Reports are coming out of Wednesday's debt limit negotiations and things aren't looking good. Tuesday's meeting included a snippy exchange between President Obama and House Majority Leader Eric Cantor, the latter of whom appears to be jockeying for position with House Speaker John Boehner. Wednesday's meeting doesn't look much better. After the meeting broke up on Wednesday evening, Cantor had a surprise press conference and told reporters that it had "ended with president abruptly walking out of the meeting," the New York Post is reporting.
Cantor apparently asked the president three times to consider "splitting up the vote to raise the federal borrowing limit into two separate votes" over the course of Wednesday's meeting, which caused him to become agitated, says Washington Post's Felicia Sonmez. Cantor was interrupting the president the third time he proposed the idea, as Obama was trying to end the meeting, and so Obama grew frustrated. If Cantor is to be believed--and other than high-stakes partisan brinksmanship, why wouldn't he be?--the president ripped into him after his childish behavior.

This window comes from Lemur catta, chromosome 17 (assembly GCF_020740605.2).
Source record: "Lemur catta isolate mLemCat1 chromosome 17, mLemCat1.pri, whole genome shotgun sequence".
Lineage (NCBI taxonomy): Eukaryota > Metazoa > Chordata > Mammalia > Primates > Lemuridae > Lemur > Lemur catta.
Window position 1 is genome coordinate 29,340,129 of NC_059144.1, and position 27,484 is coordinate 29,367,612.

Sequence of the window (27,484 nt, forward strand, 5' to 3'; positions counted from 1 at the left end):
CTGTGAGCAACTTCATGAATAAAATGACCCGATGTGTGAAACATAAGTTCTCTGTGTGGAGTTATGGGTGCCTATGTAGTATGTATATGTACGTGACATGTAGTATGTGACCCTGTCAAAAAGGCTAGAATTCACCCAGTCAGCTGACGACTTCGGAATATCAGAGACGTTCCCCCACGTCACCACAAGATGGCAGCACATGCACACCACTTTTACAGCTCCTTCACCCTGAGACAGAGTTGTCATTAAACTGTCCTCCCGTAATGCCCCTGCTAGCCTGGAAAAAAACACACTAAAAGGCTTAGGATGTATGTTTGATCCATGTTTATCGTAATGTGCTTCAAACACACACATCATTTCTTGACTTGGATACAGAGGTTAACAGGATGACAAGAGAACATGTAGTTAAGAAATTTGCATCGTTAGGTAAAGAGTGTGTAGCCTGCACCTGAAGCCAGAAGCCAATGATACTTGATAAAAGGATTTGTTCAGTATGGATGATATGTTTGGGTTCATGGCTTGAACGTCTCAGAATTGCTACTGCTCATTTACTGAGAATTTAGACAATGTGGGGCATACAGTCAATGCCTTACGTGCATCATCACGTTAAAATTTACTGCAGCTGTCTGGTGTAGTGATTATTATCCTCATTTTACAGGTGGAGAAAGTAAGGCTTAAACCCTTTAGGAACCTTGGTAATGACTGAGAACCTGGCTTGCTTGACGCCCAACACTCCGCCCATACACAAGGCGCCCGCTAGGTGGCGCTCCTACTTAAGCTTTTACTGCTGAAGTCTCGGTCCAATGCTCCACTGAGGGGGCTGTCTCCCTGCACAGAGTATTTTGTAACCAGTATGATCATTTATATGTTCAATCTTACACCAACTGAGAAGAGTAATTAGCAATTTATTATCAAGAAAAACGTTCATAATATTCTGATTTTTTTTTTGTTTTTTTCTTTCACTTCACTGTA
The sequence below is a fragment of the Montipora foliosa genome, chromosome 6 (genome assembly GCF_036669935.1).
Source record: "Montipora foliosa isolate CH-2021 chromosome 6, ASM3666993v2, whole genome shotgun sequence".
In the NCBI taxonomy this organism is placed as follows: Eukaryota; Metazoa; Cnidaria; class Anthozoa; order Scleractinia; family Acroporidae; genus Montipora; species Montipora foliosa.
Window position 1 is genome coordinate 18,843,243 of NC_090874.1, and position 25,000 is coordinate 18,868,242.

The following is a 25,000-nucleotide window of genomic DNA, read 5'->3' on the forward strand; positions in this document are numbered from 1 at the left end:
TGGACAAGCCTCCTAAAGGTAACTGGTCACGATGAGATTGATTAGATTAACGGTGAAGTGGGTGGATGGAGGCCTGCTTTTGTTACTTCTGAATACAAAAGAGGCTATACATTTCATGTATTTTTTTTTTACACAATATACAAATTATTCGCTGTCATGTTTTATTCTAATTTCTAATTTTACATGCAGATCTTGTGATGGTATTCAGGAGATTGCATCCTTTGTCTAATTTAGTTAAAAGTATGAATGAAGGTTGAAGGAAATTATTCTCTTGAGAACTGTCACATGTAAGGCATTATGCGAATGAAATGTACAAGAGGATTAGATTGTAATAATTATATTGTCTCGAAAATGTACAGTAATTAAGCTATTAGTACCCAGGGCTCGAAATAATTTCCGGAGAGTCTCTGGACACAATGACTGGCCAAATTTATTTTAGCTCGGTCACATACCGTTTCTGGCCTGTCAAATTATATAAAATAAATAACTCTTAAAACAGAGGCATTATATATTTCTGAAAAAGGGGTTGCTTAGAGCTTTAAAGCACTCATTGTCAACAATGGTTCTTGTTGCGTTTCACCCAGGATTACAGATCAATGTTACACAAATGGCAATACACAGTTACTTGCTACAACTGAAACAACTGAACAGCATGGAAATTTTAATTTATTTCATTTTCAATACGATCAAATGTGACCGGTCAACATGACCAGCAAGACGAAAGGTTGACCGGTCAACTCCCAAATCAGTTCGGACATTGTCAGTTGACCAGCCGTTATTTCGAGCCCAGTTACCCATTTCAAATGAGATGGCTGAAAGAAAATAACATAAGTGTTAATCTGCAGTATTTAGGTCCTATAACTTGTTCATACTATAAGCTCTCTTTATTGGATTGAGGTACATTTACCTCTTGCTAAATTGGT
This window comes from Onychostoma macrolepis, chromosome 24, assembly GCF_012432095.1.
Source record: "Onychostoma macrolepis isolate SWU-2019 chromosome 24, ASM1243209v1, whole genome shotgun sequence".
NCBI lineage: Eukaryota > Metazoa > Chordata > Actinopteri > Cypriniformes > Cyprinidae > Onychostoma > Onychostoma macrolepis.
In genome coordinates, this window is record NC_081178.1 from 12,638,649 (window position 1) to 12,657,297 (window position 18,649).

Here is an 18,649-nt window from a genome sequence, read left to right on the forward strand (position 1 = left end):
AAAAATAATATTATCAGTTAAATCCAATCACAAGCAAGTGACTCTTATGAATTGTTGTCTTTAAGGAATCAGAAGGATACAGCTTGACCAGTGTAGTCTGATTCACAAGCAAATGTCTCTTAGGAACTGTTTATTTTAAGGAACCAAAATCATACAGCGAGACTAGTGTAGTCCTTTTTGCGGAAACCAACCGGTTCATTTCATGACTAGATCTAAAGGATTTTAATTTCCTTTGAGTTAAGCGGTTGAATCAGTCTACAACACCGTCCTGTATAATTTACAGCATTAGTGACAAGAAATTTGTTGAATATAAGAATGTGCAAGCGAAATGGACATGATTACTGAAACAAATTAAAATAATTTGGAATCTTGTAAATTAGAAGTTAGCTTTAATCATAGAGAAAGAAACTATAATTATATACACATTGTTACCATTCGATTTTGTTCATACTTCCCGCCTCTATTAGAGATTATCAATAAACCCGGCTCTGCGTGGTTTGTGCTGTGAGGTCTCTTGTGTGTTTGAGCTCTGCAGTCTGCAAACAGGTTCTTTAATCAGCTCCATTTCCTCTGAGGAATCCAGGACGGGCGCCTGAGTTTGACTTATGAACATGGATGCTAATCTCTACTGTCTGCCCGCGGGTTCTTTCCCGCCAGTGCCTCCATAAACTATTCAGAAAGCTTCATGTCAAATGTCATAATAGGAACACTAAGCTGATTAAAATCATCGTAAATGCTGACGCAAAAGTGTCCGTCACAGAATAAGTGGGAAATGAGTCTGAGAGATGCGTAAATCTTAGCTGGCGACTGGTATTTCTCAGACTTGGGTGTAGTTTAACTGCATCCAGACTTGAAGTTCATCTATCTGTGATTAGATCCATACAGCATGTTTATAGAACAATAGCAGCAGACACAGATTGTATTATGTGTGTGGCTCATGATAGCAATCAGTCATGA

“I asked the president, would that be something that he would consider,” Cantor told reporters. “Well, that’s when he got very agitated, seemingly, and said that he had sat here long enough and that no other president — Ronald Reagan wouldn’t sit here like this, and he’s reached the point where something’s got to give.”
“So he said, ‘You’ve either got to compromise on your dollar-for-dollar insistence, or you’ve got to compromise on the big deal,’ which means on raising taxes,” Cantor continued. “And he said to me, ‘Eric, don’t call my bluff.’ He said, ‘I’m going to the American people on this.’ Again, I was somewhat taken aback, because look, I was compromising.”
The president then concluded the meeting and announced plans to resume talks tomorrow evening. How Cantor plans to make this look good on him, no one knows. The president has steadfastly refused to make a short term deal, and raising the issue three times in a meeting comes across as immature at a time when the realities of the situation should be forcing productivity out of the meetings. Instead, Cantor told reporters, "we are very far apart right now. The progress we made seems to have been erased now."
This article is from the archive of our partner The Wire.
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